As U.S. and allied forces withdraw from Afghanistan, various security alternatives are being considered to keep Afghanistan from returning to a Taliban enterprise. Liberty Nation covered the Biden administration’s intention to pull troops out of Afghanistan, but left open one question: “And then what?” It appears as though the decision to leave Afghanistan has prompted the Biden administration and the U.S. Defense Department to come to grips with the consequences and potential courses of action.
As Jeff Seldin writes in a Voice of America dispatch:
“Provincial officials from across Afghanistan have warned of mounting losses in a series of attacks, some with heavy casualties, since the United States officially began its withdrawal on May 1. But the Pentagon insisted that the withdrawal was ‘going according to plan,’ with no surprises.”
According to Selden, General Mark Milley, the chairman of the Joint Chiefs of Staff, told reporters at the Pentagon, “It’s not a foregone conclusion, in my professional military estimate, that the Taliban automatically win and Kabul falls. I’m a personal witness … that the Afghan security forces can fight. We’ve been supporting them, for sure, but they’ve been leading the fight.”
To ensure that the progress in Afghanistan achieved by U.S. and coalition forces is sustained, the challenges for the Defense Department are three-fold:
- Ensure that the Taliban is held at risk from long-range airstrike and reconnaissance capability.
- Find suitable locations for continuation training of Afghan security forces.
- Address the strategic geopolitical aspects of U.S. withdrawal from Afghanistan regarding China.
Effective long-range airstrike and overhead reconnaissance capability must be established. Having air assets in place and flying long-distance combat support missions cannot come soon enough. To that end, Robert Burns and Lolita Baldor, writing for the Associated Press, said:
“Gen. Mark Milley, chairman of the Joint Chiefs of Staff, said F-18 attack planes have been added to a previously announced package of air and sea power — including the USS Dwight D. Eisenhower aircraft carrier in the North Arabian Sea and six Air Force B-52 bombers based in Qatar — that can be called upon as protection for withdrawing troops. Also, part of that previously announced package are several hundred Army Rangers.”
Several options are being explored to have U.S. troops based at locations that would allow for rapid deployment to Afghanistan should the occasion arise that a return of U.S. ground forces was needed. The Wall Street Journal reports:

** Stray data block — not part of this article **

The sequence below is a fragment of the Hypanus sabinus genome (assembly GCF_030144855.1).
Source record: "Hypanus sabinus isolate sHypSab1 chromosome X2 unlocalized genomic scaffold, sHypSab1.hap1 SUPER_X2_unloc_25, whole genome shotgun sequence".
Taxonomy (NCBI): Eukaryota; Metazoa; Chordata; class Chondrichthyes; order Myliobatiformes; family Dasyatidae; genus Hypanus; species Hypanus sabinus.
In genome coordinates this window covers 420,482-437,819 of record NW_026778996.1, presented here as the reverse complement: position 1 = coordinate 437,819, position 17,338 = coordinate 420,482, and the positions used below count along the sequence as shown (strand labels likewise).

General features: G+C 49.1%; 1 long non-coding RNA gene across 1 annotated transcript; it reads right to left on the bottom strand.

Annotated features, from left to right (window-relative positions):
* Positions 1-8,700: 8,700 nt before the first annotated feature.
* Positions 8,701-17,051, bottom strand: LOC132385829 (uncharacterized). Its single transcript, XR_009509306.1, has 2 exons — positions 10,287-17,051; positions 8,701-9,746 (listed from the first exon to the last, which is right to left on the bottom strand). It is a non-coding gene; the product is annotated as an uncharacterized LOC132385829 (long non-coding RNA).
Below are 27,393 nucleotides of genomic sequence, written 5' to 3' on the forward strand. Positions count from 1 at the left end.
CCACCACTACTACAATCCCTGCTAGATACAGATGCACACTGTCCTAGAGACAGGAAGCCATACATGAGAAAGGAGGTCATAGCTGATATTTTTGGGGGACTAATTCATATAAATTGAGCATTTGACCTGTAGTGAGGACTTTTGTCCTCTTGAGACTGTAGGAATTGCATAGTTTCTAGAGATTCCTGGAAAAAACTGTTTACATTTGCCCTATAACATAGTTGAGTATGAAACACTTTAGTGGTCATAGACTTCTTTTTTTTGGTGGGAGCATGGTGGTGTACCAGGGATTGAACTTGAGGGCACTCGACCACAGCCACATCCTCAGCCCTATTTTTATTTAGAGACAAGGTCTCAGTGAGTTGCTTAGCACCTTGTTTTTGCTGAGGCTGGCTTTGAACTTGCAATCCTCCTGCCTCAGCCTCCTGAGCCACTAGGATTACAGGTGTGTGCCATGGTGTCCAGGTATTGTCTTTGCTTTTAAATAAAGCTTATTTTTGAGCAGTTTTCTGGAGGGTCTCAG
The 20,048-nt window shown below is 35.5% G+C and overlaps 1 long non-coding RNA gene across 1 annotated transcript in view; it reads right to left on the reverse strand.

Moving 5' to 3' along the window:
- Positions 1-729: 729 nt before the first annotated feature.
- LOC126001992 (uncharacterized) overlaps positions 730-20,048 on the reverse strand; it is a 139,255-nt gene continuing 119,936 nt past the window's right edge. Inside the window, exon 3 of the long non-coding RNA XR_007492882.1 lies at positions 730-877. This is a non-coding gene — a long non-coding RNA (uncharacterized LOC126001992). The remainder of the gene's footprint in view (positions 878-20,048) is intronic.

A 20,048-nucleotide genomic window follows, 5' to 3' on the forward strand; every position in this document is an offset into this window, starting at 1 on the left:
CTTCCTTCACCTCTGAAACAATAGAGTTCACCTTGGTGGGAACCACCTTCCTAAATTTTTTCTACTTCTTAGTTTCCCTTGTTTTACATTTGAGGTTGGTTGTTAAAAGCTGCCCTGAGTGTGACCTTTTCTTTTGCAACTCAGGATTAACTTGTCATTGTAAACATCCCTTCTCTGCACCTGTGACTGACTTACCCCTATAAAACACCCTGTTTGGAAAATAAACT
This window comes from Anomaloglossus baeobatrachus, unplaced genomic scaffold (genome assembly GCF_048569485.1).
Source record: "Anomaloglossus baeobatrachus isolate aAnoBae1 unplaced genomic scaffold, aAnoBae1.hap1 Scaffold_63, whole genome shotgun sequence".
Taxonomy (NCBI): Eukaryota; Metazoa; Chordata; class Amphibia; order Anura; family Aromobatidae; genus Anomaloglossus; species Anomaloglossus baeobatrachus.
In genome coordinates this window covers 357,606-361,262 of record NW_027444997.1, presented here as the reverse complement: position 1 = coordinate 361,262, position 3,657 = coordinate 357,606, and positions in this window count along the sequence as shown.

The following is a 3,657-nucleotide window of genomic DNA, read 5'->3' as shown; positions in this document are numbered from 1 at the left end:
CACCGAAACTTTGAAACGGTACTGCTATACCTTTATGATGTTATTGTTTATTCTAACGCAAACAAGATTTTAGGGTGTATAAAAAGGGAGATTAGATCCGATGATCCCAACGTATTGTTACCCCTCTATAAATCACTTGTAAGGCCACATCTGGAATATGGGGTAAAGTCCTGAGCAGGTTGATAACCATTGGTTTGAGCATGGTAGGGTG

“U.S. military commanders want bases for troops, drones, bombers, and artillery to shore up the Afghan government, keep the Taliban insurgency in check and monitor other extremists. Options being assessed range from nearby countries to more distant Arab Gulf emirates and Navy ships at sea, U.S. government and military officials said.”
Long-range air missions are the solution in the near term. In an interview with the Washington Examiner, former Secretary of the Air Force Heather Wilson described her thinking on long-range, or “over the horizon,” air missions. She said:
“When people say, ‘over the horizon,’ who is that? That’s the United States Air Force. Certainly, we can do it from over the horizon. That requires long-range strike capability and the ability to get it there, which means tankers and bombers. It doesn’t come quickly. It was exquisite intelligence, American and coalition airpower, and supporting indigenous forces on the ground. In some ways, the first part of the Afghan flight was that way, as well.”
Additionally, continuation training for the Afghan forces is essential to maintain pressure on the Taliban and other enemies of the Kabul government. The Hill reported that General Milley suggested, “The U.S. military is considering continuing to train Afghan forces from different countries after U.S. troops fully withdraw from Afghanistan.”
This came as a response to a question during a Pentagon press briefing when the general was asked if training the Afghan forces in other countries was an alternative. Milley responded, “It’s possible. There’s a lot of different options out there, and we haven’t settled on one of them yet.”
Few in the Pentagon have discussed the larger geopolitical issues surrounding the U.S. withdrawal from Afghanistan. In a commentary in Military Times, Congressman Michael Waltz (R-FL) raised his concern that when the U.S. departs bases in Afghanistan, the U.S. absence will be giving away a significant strategic advantage. His point, and a reasonable one, is that the mere presence of the U.S. provides the U.S. strategic presence should there be a conflict with China. Waltz explained his concern this way:
“By abandoning Bagram Airfield in Afghanistan, we will no longer have a U.S. airfield in a country that borders China. Many analysts believe that should the United States and China come to blows in the Pacific, a second front will be critical given China’s ability to concentrate its naval and missile assets around Taiwan.”
In an interview with Fox News, Waltz explained further, saying, “If we do have to go to some type of military confrontation over Taiwan, we need the ability to open a second front on China’s western flank.” It is important to consider that Afghanistan has a 47-mile border with China.
The pull out of U.S. and coalition forces from Afghanistan is and will continue to present challenges that the U.S. has prepared for and others for which the Department of Defense will have to improvise. Being able to adapt to new and dynamic circumstances has historically been the hallmark of the U.S. Armed Forces’ tactical and strategic capability. There is nothing to suggest that the U.S. military won’t rise to the occasion this time.
The views expressed are those of the author and not of any other affiliation.
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